Leaf parts from Greek artichoke genotypes as a good source of bioactive compounds and antioxidants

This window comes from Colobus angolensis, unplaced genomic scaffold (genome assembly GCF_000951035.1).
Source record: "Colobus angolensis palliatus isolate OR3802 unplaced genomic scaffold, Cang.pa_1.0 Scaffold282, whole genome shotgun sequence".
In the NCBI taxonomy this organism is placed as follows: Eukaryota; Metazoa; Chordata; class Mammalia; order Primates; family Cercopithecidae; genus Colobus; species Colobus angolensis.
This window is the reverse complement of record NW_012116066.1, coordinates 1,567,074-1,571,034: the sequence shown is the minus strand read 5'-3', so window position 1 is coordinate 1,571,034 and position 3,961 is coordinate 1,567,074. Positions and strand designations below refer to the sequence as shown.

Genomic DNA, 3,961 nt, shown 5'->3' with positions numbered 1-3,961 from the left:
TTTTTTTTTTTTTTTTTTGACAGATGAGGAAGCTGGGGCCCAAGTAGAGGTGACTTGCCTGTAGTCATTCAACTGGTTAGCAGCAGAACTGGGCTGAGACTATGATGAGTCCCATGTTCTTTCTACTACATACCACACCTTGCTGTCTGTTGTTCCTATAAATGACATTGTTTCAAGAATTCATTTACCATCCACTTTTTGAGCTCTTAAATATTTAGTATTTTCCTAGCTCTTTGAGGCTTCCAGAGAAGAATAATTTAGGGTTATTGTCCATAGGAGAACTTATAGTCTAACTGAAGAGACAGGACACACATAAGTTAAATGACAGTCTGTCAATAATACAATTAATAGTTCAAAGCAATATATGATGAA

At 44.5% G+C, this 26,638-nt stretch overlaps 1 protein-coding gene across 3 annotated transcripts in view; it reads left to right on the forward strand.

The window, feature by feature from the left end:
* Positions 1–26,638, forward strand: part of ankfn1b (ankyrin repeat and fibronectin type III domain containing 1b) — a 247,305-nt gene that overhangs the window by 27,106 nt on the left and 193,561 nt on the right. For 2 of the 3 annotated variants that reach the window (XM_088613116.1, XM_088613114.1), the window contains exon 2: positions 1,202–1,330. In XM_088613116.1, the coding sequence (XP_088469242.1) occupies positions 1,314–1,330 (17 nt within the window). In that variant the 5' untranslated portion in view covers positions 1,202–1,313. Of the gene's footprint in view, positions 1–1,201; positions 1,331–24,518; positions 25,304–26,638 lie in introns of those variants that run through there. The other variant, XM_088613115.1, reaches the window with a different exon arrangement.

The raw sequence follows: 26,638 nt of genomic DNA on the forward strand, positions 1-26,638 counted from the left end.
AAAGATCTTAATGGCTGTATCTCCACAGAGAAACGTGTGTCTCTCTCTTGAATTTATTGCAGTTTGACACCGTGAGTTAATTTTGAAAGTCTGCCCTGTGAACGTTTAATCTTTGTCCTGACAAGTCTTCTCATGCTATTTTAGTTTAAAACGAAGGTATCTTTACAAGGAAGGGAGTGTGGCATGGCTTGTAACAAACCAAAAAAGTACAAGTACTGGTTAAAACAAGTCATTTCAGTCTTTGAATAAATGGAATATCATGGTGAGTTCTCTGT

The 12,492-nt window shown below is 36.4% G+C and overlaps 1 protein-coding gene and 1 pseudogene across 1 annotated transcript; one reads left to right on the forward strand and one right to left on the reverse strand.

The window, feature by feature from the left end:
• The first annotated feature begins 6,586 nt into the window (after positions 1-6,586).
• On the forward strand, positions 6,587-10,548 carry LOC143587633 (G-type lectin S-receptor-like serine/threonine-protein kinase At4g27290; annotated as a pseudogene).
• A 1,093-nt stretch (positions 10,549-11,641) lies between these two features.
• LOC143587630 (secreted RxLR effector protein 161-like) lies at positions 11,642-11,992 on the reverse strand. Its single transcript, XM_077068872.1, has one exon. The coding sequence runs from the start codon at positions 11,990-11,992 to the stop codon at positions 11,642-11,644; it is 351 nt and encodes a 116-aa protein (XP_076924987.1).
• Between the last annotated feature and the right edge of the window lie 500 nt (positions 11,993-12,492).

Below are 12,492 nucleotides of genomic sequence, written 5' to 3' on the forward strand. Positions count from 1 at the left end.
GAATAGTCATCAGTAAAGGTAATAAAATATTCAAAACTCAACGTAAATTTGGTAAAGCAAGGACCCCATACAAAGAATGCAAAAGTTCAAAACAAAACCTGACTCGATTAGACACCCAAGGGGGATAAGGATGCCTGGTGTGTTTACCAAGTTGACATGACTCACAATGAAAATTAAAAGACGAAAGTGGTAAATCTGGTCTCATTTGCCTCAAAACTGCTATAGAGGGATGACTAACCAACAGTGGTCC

Globe artichoke is an important vegetable in the Mediterranean diet. However, the marketable part of the plant constitutes a small portion of its total crop biomass and large amounts of waste are produced during its cultivation. In this study, the phenolic compound content and composition and the antioxidant activity of leaf parts [blades (SLB), petioles and midribs (SPM)] from various Greek artichoke genotypes were evaluated. The results showed significant variation in antioxidant activities and bioactive compound contents between the studied genotypes, with the leaf blades of most of the genotypes having a high content of flavonoids (mainly luteolin glycoside derivatives), which ranged between 49 and 78% of total phenolic compounds (TPC). In contrast, in petioles and midribs phenolic acids (mainly hydroxycinnamic acid derivatives) were the main phenolic compounds, ranging between 64 and 76% of TPC. The antioxidant activity of blades was significantly higher than that of petiole and midribs for all the genotypes and the tested assays. In conclusion, artichoke leaves (blades, petioles and midribs) of the studied genotypes showed different bioactive compound profiles and significant antioxidant properties, and could be further used in the food and nutraceuticals industries as a cheap source of phenolic compounds and antioxidants.